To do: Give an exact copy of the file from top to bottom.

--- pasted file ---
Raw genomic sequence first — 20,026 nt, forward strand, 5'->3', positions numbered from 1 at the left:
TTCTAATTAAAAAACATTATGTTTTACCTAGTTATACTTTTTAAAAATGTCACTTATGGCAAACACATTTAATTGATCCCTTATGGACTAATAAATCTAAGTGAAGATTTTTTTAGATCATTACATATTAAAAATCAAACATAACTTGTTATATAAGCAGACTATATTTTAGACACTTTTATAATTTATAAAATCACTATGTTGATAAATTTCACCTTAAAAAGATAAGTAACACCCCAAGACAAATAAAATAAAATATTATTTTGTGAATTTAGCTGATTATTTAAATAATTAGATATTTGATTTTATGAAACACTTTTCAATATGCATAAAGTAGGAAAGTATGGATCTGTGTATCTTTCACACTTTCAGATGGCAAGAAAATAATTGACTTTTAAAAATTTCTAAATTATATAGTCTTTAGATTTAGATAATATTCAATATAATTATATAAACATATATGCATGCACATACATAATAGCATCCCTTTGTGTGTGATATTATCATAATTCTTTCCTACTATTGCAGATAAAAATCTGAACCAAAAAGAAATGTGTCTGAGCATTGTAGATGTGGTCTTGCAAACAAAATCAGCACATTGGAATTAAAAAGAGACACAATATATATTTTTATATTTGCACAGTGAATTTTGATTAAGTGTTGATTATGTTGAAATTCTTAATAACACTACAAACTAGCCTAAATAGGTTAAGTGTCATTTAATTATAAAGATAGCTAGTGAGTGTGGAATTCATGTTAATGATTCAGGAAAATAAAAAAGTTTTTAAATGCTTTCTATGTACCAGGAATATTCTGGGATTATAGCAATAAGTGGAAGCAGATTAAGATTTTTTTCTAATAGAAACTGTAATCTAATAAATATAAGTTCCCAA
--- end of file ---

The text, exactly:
Raw genomic sequence first — 20,026 nt, forward strand, 5'->3', positions numbered from 1 at the left:
TTCTAATTAAAAAACATTATGTTTTACCTAGTTATACTTTTTAAAAATGTCACTTATGGCAAACACATTTAATTGATCCCTTATGGACTAATAAATCTAAGTGAAGATTTTTTTAGATCATTACATATTAAAAATCAAACATAACTTGTTATATAAGCAGACTATATTTTAGACACTTTTATAATTTATAAAATCACTATGTTGATAAATTTCACCTTAAAAAGATAAGTAACACCCCAAGACAAATAAAATAAAATATTATTTTGTGAATTTAGCTGATTATTTAAATAATTAGATATTTGATTTTATGAAACACTTTTCAATATGCATAAAGTAGGAAAGTATGGATCTGTGTATCTTTCACACTTTCAGATGGCAAGAAAATAATTGACTTTTAAAAATTTCTAAATTATATAGTCTTTAGATTTAGATAATATTCAATATAATTATATAAACATATATGCATGCACATACATAATAGCATCCCTTTGTGTGTGATATTATCATAATTCTTTCCTACTATTGCAGATAAAAATCTGAACCAAAAAGAAATGTGTCTGAGCATTGTAGATGTGGTCTTGCAAACAAAATCAGCACATTGGAATTAAAAAGAGACACAATATATATTTTTATATTTGCACAGTGAATTTTGATTAAGTGTTGATTATGTTGAAATTCTTAATAACACTACAAACTAGCCTAAATAGGTTAAGTGTCATTTAATTATAAAGATAGCTAGTGAGTGTGGAATTCATGTTAATGATTCAGGAAAATAAAAAAGTTTTTAAATGCTTTCTATGTACCAGGAATATTCTGGGATTATAGCAATAAGTGGAAGCAGATTAAGATTTTTTTCTAATAGAAACTGTAATCTAATAAATATAAGTTCCCAA